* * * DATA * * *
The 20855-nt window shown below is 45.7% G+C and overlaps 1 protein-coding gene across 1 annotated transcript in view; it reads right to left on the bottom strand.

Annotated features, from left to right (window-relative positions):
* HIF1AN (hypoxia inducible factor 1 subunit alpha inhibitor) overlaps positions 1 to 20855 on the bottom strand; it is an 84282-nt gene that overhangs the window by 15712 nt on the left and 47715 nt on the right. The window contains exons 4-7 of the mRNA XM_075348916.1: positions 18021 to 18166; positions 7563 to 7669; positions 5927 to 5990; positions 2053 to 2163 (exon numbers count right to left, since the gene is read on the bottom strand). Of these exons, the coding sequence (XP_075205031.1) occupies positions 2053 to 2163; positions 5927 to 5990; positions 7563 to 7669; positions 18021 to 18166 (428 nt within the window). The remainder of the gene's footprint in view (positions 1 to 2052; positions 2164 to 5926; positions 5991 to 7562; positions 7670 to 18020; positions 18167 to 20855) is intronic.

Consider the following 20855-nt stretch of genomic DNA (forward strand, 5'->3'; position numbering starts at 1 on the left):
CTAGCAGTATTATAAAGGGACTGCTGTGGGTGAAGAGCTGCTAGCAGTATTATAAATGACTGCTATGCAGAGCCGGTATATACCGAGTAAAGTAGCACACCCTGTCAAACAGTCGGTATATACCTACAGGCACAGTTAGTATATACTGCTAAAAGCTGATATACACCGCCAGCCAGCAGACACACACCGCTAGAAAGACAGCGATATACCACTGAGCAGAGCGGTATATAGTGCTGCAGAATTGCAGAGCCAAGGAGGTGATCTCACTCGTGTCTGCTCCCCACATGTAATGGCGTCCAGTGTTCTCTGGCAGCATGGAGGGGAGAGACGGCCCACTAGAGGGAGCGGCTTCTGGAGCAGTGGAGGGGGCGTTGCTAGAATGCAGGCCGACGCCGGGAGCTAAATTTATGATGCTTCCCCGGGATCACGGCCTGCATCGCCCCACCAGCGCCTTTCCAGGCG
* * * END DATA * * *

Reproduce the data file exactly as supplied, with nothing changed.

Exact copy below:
The 20855-nt window shown below is 45.7% G+C and overlaps 1 protein-coding gene across 1 annotated transcript in view; it reads right to left on the bottom strand.

Annotated features, from left to right (window-relative positions):
* HIF1AN (hypoxia inducible factor 1 subunit alpha inhibitor) overlaps positions 1 to 20855 on the bottom strand; it is an 84282-nt gene that overhangs the window by 15712 nt on the left and 47715 nt on the right. The window contains exons 4-7 of the mRNA XM_075348916.1: positions 18021 to 18166; positions 7563 to 7669; positions 5927 to 5990; positions 2053 to 2163 (exon numbers count right to left, since the gene is read on the bottom strand). Of these exons, the coding sequence (XP_075205031.1) occupies positions 2053 to 2163; positions 5927 to 5990; positions 7563 to 7669; positions 18021 to 18166 (428 nt within the window). The remainder of the gene's footprint in view (positions 1 to 2052; positions 2164 to 5926; positions 5991 to 7562; positions 7670 to 18020; positions 18167 to 20855) is intronic.

Consider the following 20855-nt stretch of genomic DNA (forward strand, 5'->3'; position numbering starts at 1 on the left):
CTAGCAGTATTATAAAGGGACTGCTGTGGGTGAAGAGCTGCTAGCAGTATTATAAATGACTGCTATGCAGAGCCGGTATATACCGAGTAAAGTAGCACACCCTGTCAAACAGTCGGTATATACCTACAGGCACAGTTAGTATATACTGCTAAAAGCTGATATACACCGCCAGCCAGCAGACACACACCGCTAGAAAGACAGCGATATACCACTGAGCAGAGCGGTATATAGTGCTGCAGAATTGCAGAGCCAAGGAGGTGATCTCACTCGTGTCTGCTCCCCACATGTAATGGCGTCCAGTGTTCTCTGGCAGCATGGAGGGGAGAGACGGCCCACTAGAGGGAGCGGCTTCTGGAGCAGTGGAGGGGGCGTTGCTAGAATGCAGGCCGACGCCGGGAGCTAAATTTATGATGCTTCCCCGGGATCACGGCCTGCATCGCCCCACCAGCGCCTTTCCAGGCG